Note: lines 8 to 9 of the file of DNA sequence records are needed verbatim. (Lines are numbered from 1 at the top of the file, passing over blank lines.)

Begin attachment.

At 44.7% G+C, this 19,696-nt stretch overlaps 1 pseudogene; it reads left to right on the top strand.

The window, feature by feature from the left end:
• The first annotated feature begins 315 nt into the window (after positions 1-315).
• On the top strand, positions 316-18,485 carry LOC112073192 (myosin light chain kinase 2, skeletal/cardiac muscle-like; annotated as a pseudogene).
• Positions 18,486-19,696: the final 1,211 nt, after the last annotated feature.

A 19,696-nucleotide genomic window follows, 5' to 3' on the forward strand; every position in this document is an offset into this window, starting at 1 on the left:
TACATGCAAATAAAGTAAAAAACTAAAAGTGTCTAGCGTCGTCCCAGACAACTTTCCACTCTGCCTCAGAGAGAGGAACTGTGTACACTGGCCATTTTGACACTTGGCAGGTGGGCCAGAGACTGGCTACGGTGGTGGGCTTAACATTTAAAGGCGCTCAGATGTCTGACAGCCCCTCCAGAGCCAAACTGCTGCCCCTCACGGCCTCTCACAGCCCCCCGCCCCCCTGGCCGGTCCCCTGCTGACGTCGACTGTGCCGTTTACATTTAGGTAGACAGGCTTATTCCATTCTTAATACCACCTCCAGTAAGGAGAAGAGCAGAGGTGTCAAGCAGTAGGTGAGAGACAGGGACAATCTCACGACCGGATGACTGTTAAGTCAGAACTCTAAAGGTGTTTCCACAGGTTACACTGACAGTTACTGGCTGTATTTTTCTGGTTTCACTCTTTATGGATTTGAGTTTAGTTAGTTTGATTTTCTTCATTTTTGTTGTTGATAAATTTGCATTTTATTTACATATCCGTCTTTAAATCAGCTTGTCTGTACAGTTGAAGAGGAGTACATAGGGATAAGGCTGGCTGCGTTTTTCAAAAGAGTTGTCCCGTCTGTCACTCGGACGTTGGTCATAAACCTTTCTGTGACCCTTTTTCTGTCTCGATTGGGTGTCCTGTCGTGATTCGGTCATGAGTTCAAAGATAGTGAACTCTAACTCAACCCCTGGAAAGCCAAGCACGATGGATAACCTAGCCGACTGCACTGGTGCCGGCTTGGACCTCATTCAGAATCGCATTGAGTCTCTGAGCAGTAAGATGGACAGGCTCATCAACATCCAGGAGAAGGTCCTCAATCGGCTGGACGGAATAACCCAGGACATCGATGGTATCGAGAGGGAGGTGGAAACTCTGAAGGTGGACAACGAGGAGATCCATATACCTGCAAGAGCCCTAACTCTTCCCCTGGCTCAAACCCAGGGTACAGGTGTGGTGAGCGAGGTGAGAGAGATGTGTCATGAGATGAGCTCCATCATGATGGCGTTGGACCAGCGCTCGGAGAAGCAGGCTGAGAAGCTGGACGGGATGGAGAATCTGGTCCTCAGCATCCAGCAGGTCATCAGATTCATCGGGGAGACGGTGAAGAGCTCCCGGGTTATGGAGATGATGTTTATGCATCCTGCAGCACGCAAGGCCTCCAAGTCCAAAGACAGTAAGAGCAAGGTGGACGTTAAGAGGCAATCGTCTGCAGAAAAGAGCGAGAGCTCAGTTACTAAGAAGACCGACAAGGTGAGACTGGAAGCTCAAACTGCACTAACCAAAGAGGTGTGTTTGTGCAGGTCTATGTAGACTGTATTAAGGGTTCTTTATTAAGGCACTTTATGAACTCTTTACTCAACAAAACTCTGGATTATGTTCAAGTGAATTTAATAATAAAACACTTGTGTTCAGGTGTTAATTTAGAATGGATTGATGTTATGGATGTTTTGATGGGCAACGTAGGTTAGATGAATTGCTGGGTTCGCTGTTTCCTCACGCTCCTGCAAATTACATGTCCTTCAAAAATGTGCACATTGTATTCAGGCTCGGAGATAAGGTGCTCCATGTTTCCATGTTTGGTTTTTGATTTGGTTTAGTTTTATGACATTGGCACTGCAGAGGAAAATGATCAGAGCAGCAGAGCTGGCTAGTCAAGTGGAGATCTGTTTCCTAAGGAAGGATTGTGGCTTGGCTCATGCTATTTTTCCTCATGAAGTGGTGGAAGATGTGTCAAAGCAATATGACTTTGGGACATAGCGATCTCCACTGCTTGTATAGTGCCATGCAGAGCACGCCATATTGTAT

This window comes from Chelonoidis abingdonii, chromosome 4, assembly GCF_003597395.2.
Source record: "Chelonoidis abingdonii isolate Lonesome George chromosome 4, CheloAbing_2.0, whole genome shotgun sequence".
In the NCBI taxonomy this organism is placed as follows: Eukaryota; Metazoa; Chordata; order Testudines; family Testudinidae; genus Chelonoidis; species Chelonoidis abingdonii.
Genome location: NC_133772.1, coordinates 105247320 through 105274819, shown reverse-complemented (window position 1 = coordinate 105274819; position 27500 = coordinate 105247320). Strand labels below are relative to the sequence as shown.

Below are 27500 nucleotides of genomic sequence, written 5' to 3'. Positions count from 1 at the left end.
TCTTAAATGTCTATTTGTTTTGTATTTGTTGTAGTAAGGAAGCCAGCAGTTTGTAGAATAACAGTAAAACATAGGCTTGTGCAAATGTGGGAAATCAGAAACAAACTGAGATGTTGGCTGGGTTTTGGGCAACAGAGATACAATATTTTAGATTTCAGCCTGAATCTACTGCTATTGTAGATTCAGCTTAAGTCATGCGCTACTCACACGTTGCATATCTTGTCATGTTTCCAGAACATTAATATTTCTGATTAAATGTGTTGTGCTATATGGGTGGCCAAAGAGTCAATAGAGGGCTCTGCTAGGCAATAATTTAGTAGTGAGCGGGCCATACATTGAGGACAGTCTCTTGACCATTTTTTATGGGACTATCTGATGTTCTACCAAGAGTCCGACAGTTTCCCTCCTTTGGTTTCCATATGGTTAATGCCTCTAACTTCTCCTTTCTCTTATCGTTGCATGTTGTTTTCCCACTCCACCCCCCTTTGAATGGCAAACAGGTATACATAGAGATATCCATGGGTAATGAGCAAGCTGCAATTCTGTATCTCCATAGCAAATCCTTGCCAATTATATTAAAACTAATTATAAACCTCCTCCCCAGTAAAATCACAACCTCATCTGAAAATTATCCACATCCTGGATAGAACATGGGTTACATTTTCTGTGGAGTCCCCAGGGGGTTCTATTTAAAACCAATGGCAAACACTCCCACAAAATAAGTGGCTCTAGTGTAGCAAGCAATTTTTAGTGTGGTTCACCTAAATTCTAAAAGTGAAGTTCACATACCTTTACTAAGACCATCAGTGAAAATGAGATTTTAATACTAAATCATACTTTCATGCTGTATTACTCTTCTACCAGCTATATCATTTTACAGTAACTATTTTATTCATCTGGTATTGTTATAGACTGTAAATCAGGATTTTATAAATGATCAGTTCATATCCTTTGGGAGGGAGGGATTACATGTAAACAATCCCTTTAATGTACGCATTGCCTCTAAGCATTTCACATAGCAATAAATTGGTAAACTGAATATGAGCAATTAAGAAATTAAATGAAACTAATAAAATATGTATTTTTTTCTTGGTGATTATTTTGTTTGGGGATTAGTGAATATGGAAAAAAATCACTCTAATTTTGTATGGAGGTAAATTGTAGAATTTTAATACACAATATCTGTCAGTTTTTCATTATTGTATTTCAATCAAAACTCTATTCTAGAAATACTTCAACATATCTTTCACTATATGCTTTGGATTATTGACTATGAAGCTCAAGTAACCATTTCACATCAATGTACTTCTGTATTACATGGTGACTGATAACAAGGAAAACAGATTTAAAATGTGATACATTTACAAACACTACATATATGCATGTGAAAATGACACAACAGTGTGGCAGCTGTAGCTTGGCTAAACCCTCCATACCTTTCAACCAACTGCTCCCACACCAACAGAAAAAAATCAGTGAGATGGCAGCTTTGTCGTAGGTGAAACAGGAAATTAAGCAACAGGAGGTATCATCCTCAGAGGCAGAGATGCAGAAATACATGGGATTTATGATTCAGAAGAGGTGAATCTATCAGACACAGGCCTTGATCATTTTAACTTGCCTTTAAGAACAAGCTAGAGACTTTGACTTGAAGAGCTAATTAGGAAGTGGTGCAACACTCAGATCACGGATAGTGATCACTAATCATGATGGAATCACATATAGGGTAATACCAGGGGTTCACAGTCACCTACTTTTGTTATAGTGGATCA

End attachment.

This window comes from Chelonoidis abingdonii, chromosome 4, assembly GCF_003597395.2.
Source record: "Chelonoidis abingdonii isolate Lonesome George chromosome 4, CheloAbing_2.0, whole genome shotgun sequence".